Unforgettable yet somehow forgotten, the Halloween cereals of the late ‘90s were THINGS TO BEHOLD. With amateur digital photography and word-of-mouth internet advertising still in their collective infancy, the goal — unlike with so many of today’s spooky foodstuffs — had nothing to do with “getting people talking.”
Instead, the spooky cereals of that era had an arguably more genuine charm. They were Halloweeny in the most on-the-nose sorts of ways, and given the design trends of the time, they all came in positively gaudy boxes. Love it!
Collected below are four Halloween cereals from the very late ‘90s. Some of these boxes are extraordinarily rare, and I’m just the type of idiot who will take great pride putting the first photos of them online. Course, when someone at Buzzfeed steals ‘em next month, that pride will turn to piss.
Kellogg’s Monster (Corn) Pops!
Did I say late ‘90s? Whoops — these are actually from 2000. Let’s assume that all of my prior points still hold. (They do.)
I’ve already written about 2001’s Candy Corn Pops, which came in one of the coolest cereal boxes from any era. Now that I’ve found this version, I dunno… I think I might like it even better.
The front of the Monster Pops box positively begs to become a six foot poster. Many of us have openly pleaded with General Mills to add a rights-skirting spin on Gill-man to their Monster Cereals lineup, but back in 2000, Kellogg’s came pretty close on their own! (We never found out exactly who that green paw belonged to, but come on… it had to be the Creature from the Black Lagoon.)
While the cereal resembled candy corn, I don’t believe it was actually meant to taste like it. I’m thinking this was some weird lemon/orange concoction. Edible Pledge. Read More…
It’s the first day of autumn! (Or the second, depending on when you read this.)
What better way to celebrate than with another edition of Classic Creepy Commercials, featuring all sorts of eerie ads from the ‘80s and ‘90s? (I mean besides a cool walk under moonlight scored by the sweet sounds of Ministry.)
The first four commercials were donated by Larry P., friend to fiends. The last one’s from me.
Bartz Displays Halloween Sale! (1982)
Oh boy. Before you skip this one on account of the not-so-catchy title, know that it’s easily in the top five Halloween commercials that I’ve ever featured on Dino Drac. No, I’m not overselling it. Just click play.
The commercial, which plays out like a fever dream from an Alan Ball drama, promotes the big Halloween sale at Bartz Displays. Chiefly featuring Bartz’s costume collection, we intrude on balls-out bizarre Halloween party, where dozens of weirdos in wildly disparate disguises bop around a dark, dank parallel dimension.
Since gory and monstrous costumes were there in such volume, it’s oddly the squeaky clean ones that’ll make you shiver. Watch this commercial, and then tell me you weren’t just a wee bit unsettled by Donald Duck and Yoda. Holy shit, this one would’ve been nightmare fuel even without the ersatz Madd Matt on voice-over duty. Read More…
Put simply, a yard haunt refers to the assemblage of Halloween decorations on one’s front lawn. Media attention focuses on those who go all-out, with thousands of dollars’ worth of spooky scenery. In truth, you could put two plastic skulls on your stoop and call it a “yard haunt.” That’s the beauty of it!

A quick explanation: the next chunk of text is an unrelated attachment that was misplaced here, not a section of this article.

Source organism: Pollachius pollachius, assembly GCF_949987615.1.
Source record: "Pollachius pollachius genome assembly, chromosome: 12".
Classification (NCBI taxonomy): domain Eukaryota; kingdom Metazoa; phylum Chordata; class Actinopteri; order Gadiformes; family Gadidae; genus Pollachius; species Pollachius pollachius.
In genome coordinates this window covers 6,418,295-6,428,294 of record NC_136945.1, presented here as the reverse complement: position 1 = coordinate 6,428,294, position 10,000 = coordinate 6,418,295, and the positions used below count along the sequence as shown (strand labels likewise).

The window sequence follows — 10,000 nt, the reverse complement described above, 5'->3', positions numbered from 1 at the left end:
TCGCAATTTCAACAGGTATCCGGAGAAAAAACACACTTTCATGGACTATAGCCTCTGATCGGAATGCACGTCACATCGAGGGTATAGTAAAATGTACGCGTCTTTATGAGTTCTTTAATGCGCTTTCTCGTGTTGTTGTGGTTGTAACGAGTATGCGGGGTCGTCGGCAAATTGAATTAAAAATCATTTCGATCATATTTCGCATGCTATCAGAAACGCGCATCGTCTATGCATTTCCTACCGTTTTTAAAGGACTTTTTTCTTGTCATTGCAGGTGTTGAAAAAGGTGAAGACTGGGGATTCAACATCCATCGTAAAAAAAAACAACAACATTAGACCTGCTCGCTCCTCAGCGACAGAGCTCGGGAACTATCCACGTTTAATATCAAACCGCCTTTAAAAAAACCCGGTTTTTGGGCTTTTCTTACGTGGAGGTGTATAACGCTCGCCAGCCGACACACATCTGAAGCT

Yard haunts are quietly one of the best things about this season. Who hasn’t driven around their neighborhood on some October evening, marveling at everyone’s macabre creations? It’s Halloween in its purest form.
I’m impressed when a family takes their decorating to theme park levels, but I’m even more charmed by the “simpler” yard haunts, which utilize found or homemade items, and nail a certain “crude charm” better than anything else on the goddamned planet.
You should know the type, because so many of us grew up making them. Between the slapdash scarecrows and the cardboard tombstones, they were testaments to our creativity… and to our general unwillingness to spend more than a half hour doing anything.
Those sorts of yard haunts looked — and still look — something like this:
Granted, that’s staged from my back deck, but had I assembled it on the front lawn, it’d look no different. My spread includes all of the major yard haunt bullet points, and best of all, I couldn’t have spent more than five bucks on it.
Mileages vary, but as I see it, the classic, screwy, cheapo yard haunt primarily consists of five items. If you’d like to make your own, start with this junk: Read More…
If you’re charmed by the idea of “Halloween cereal” but find the usual crop a bit too juvenile for your tastes, here’s one for the more sophisticated palate:
Okay, so maybe I’m stretching things. Just a little.
Still, Kellogg’s new Pumpkin Spice Frosted Mini-Wheats is by far one the least “cartoony” of this year’s autumnal breakfast offerings, and if you don’t believe me, just check out that box. It looks like a Food & Wine cover!
(Huge props to the designer on this one. It’s the most fall-centric thing I’ve seen all year, evoking everything from farmer’s markets to late October picnics. Thank you, cereal box, for inspiring me to learn more about flour and foliage.) Read More…
Apparently, my new thing is posting ten seconds before midnight. I’ve decided to roll with it!
It’s time for the latest episode of The Purple Stuff Podcast, with me and Jay from The Sexy Armpit. In tonight’s show, we’re talking about all sorts of PUMPKIN MONSTERS from all walks of pop culture. Basically, any character that can be perceived — however loosely — to be part pumpkin.
From Sam of Trick ‘r Treat fame to Blobkin the Halloween Boglin, I think we hit all of the major ones. Know of any more? Tell us in the comments… or just discuss the weird creatures mentioned in this episode!
Thanks so much for listening! Read More…